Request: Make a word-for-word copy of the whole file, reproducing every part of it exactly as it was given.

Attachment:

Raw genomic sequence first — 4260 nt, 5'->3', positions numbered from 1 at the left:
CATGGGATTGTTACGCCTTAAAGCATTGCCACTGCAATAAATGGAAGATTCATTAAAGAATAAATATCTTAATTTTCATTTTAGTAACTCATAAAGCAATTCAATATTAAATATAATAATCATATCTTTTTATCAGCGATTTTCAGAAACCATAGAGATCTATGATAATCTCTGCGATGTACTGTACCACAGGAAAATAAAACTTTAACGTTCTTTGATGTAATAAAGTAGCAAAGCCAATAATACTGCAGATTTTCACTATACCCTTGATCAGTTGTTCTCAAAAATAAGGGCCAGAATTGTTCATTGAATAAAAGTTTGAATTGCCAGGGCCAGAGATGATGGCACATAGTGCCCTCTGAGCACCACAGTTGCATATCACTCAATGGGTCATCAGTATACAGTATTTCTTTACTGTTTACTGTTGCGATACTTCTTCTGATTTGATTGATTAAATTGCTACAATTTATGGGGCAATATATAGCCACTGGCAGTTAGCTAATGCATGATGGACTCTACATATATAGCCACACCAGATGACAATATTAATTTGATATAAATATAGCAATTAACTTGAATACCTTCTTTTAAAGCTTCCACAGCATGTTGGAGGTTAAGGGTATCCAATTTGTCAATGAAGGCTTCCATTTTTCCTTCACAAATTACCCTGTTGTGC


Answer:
Raw genomic sequence first — 4260 nt, 5'->3', positions numbered from 1 at the left:
CATGGGATTGTTACGCCTTAAAGCATTGCCACTGCAATAAATGGAAGATTCATTAAAGAATAAATATCTTAATTTTCATTTTAGTAACTCATAAAGCAATTCAATATTAAATATAATAATCATATCTTTTTATCAGCGATTTTCAGAAACCATAGAGATCTATGATAATCTCTGCGATGTACTGTACCACAGGAAAATAAAACTTTAACGTTCTTTGATGTAATAAAGTAGCAAAGCCAATAATACTGCAGATTTTCACTATACCCTTGATCAGTTGTTCTCAAAAATAAGGGCCAGAATTGTTCATTGAATAAAAGTTTGAATTGCCAGGGCCAGAGATGATGGCACATAGTGCCCTCTGAGCACCACAGTTGCATATCACTCAATGGGTCATCAGTATACAGTATTTCTTTACTGTTTACTGTTGCGATACTTCTTCTGATTTGATTGATTAAATTGCTACAATTTATGGGGCAATATATAGCCACTGGCAGTTAGCTAATGCATGATGGACTCTACATATATAGCCACACCAGATGACAATATTAATTTGATATAAATATAGCAATTAACTTGAATACCTTCTTTTAAAGCTTCCACAGCATGTTGGAGGTTAAGGGTATCCAATTTGTCAATGAAGGCTTCCATTTTTCCTTCACAAATTACCCTGTTGTGC